Wall St. has high hopes for October
October looks to be Stocktober on Wall Street, as the month that roared in like a lion appears to be heading out that way as well.
On Oct. 3, the Dow Jones industrial average finally topped its previous peak, hit nearly seven years ago. Then last week, the index cracked the 12,000 barrier for the first time.
On Monday, the Dow bulled ahead to post a triple-digit gain, fueled by expectations that the Federal Reserve would hold interest rates steady at its two-day meeting that begins today.
Another drop in oil prices, moves to boost profit at Wal-Mart Stores and continued good news on the corporate earnings front also encouraged the market’s advance.
October has been the scene of some of Wall Street’s biggest retreats -- the 1929 and 1987 crashes both happened in the month -- but some Wall Streeters say there is good reason to think the rally will continue in the days ahead.
By pushing past 12,000 last week, the Dow helped trigger a new wave of stock buying as traders bet the market would move higher.
“Psychologically, the market struggles with round numbers, but once it breaks them you can go even higher,” said Jim Paulsen, chief investment strategist at Wells Capital Management.
The Dow advanced 114.54 points, or 1%, to 12,116.91. The Standard & Poor’s 500 index gained 8.42 points, or 0.6%, to 1,377.02 and the Nasdaq moved up 13.26 points, or 0.6%, to 2,355.56.
On the year, the Dow is up 13%. The S&P; 500 is ahead 10% and the technology-dominated Nasdaq has climbed 7%.
One of the key factors in Monday’s advance was widespread sentiment that the Fed would keep its benchmark overnight lending rate steady at 5.25%. Despite evidence that the economy is stronger than many people thought just a month ago, experts doubt the Fed will raise rates in the face of the weakened housing market.
That is leading some to predict a return of the fabled “Goldilocks” economy that is neither too hot nor too cold. In that scenario, forceful economic growth propels stocks but doesn’t spark inflation that would compel the Fed to act.
Naysayers discount that idea and say the Fed is likely to resume rate tightening by early next year.
But at the moment, “the market is walking the fine line that the economy will be decent but not so strong as to raise concerns on inflation,” said Brett Gallagher, co-head of global equities at Julius Baer Investment Management in New York.
Robust corporate profits are adding to Wall Street’s buoyant mood. With almost a third of S&P; 500 companies having reported their results, third-quarter corporate earnings are again coming in much stronger than expected, according to data from Zaks Investment Research.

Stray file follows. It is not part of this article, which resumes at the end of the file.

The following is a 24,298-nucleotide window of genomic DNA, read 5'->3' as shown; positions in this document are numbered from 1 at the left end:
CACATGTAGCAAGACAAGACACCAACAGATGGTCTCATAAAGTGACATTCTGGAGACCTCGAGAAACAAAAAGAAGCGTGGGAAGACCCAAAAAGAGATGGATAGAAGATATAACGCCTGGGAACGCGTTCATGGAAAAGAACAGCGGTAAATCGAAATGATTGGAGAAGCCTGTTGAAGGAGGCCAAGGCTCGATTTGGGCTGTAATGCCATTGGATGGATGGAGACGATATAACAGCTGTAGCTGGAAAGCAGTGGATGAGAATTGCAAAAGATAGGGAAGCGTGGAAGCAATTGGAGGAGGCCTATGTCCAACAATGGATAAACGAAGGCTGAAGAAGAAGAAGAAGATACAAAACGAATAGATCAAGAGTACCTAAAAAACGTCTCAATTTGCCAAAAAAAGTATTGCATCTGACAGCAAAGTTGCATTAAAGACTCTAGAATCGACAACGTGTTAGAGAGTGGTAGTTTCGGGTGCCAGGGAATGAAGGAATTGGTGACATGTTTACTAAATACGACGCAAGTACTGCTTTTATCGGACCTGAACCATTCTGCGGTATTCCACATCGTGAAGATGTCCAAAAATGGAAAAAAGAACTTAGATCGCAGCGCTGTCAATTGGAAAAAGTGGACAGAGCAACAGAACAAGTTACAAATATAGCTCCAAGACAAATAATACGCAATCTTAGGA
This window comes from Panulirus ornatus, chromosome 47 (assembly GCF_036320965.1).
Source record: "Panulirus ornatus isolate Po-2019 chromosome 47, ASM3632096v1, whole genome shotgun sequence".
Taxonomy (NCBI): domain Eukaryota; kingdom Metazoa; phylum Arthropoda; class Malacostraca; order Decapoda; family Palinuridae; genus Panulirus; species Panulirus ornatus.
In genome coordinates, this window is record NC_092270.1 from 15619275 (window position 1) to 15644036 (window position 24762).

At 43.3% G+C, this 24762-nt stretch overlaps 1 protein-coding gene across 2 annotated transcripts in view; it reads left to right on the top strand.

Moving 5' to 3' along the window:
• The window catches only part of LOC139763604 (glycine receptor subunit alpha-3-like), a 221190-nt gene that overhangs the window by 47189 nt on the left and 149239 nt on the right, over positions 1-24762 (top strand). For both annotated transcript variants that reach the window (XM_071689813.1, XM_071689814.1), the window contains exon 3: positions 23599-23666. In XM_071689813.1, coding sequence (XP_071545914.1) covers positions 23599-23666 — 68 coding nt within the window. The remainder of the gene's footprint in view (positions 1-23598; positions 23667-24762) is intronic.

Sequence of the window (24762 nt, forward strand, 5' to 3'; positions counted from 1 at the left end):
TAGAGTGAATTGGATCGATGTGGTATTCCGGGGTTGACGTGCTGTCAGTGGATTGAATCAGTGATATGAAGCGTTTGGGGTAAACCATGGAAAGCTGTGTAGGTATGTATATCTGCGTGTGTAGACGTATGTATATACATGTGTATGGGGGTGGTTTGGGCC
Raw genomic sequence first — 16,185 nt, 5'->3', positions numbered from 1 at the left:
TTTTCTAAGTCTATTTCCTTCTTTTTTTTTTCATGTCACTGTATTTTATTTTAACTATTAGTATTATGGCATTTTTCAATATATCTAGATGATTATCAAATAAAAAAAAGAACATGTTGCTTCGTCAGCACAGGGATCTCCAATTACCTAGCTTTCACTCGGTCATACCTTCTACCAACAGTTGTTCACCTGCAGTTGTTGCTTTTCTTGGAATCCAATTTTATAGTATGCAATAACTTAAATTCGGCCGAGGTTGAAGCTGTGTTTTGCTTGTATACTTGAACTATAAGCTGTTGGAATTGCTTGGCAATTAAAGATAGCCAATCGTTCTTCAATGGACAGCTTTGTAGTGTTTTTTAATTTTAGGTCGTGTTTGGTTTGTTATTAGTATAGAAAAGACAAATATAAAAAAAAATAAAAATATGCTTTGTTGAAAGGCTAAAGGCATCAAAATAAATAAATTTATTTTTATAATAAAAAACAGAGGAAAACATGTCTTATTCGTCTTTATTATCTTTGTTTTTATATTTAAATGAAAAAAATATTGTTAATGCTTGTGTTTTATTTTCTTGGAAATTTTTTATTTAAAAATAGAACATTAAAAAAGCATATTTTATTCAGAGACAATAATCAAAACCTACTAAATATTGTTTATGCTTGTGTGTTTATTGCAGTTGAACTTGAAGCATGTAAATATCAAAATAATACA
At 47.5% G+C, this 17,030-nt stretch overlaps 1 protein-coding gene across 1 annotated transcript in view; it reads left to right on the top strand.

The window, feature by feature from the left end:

Median earnings growth is up almost 11% and positive earnings surprises have topped negative ones by 5 to 1.
Profits “thus far have been undeniably positive,” Dirk Van Dijk, Zaks research director, wrote in a market commentary.
Market bears have repeatedly predicted that earnings would falter, but stocks have consistently rallied as skeptics have been proved wrong.
“We’ve had 13 straight quarters of double-digit profit growth, and for probably the last 10 quarters, profits were expected to peak,” Paulsen said.
The optimism of stock investors is reflected in the recent performance of small-capitalization stocks. Though the revival of long-neglected large caps has garnered all the headlines recently, small caps have quietly outperformed in the last two months.
After trailing small caps almost continuously since 1999, large caps outperformed from May 5 through Aug. 18, Gallagher said. However, small caps have enjoyed a small edge since then, he said.
Because small caps tend to do better amid vibrant growth, the outperformance indicates that many on Wall Street believe that the economy’s strength is sustainable.
“The Dow has made new highs, but that doesn’t mean the small caps haven’t done really well in the same time period,” Paulsen said.
The Russell 2000 index of smaller company stocks climbed 1.39 points, or 0.2%, to 763.52 on Monday. Like the Dow, the Russell 2,000 is up 13% on the year.
In other market highlights:
* Oil prices dropped as traders bet that OPEC won’t be able to make a production cut stick. Crude oil futures slipped 52 cents to $58.81 a barrel in New York trading.
* Wal-Mart, one of the 30 Dow stocks, surged higher after the company announced that it was scaling back capital spending and new-store openings to boost profit. Wal-Mart rose $1.91, or 3.9%, to $51.28.
Other retailers advanced amid optimism that a strong economy and stable fuel prices would boost consumer spending. Target climbed $1.72 to $59.72 and Costco picked up $1 to $52.69. Best Buy gained 28 cents to $55.46.
* Google, king of the Internet search engines, surged $21.11 to $480.78, a new high, after a series of analyst upgrades Friday.
* GM rose $1.85 to $35.19, a 52-week high, reflecting optimism over the automaker’s earnings report due Wednesday.
* Yields on 10-year U.S. Treasury notes rose to 4.83%, from 4.79% on Friday, in light trading ahead of the Fed meeting. Bond traders are concerned that the Fed may issue a stern warning on inflation, Reuters reported.